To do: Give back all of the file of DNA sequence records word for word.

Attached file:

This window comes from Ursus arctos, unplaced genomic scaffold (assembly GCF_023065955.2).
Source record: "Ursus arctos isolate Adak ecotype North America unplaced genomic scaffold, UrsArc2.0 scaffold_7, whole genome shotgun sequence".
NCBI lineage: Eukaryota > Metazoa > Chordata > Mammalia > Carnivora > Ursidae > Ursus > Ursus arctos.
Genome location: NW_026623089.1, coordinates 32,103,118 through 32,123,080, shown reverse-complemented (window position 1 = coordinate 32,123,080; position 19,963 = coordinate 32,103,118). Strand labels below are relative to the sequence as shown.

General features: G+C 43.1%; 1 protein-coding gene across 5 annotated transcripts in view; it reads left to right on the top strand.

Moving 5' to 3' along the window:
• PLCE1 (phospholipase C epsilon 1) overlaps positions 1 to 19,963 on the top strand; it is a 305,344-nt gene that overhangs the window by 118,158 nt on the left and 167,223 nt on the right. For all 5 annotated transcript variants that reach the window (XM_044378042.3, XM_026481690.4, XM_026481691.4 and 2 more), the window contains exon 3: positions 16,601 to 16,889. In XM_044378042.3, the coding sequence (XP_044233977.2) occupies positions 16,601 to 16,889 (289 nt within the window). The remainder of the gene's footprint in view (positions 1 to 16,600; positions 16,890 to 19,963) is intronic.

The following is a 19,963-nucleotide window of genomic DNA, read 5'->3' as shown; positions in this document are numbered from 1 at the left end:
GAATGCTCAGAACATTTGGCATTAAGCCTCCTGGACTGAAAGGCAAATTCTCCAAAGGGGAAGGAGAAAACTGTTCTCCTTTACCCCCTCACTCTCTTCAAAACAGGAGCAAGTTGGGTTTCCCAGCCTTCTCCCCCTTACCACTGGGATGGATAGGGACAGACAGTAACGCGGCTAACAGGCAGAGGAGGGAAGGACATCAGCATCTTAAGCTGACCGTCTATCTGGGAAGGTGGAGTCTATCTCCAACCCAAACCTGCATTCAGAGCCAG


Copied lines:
This window comes from Ursus arctos, unplaced genomic scaffold (assembly GCF_023065955.2).
Source record: "Ursus arctos isolate Adak ecotype North America unplaced genomic scaffold, UrsArc2.0 scaffold_7, whole genome shotgun sequence".
NCBI lineage: Eukaryota > Metazoa > Chordata > Mammalia > Carnivora > Ursidae > Ursus > Ursus arctos.
Genome location: NW_026623089.1, coordinates 32,103,118 through 32,123,080, shown reverse-complemented (window position 1 = coordinate 32,123,080; position 19,963 = coordinate 32,103,118). Strand labels below are relative to the sequence as shown.

General features: G+C 43.1%; 1 protein-coding gene across 5 annotated transcripts in view; it reads left to right on the top strand.

Moving 5' to 3' along the window:
• PLCE1 (phospholipase C epsilon 1) overlaps positions 1 to 19,963 on the top strand; it is a 305,344-nt gene that overhangs the window by 118,158 nt on the left and 167,223 nt on the right. For all 5 annotated transcript variants that reach the window (XM_044378042.3, XM_026481690.4, XM_026481691.4 and 2 more), the window contains exon 3: positions 16,601 to 16,889. In XM_044378042.3, the coding sequence (XP_044233977.2) occupies positions 16,601 to 16,889 (289 nt within the window). The remainder of the gene's footprint in view (positions 1 to 16,600; positions 16,890 to 19,963) is intronic.

The following is a 19,963-nucleotide window of genomic DNA, read 5'->3' as shown; positions in this document are numbered from 1 at the left end:
GAATGCTCAGAACATTTGGCATTAAGCCTCCTGGACTGAAAGGCAAATTCTCCAAAGGGGAAGGAGAAAACTGTTCTCCTTTACCCCCTCACTCTCTTCAAAACAGGAGCAAGTTGGGTTTCCCAGCCTTCTCCCCCTTACCACTGGGATGGATAGGGACAGACAGTAACGCGGCTAACAGGCAGAGGAGGGAAGGACATCAGCATCTTAAGCTGACCGTCTATCTGGGAAGGTGGAGTCTATCTCCAACCCAAACCTGCATTCAGAGCCAG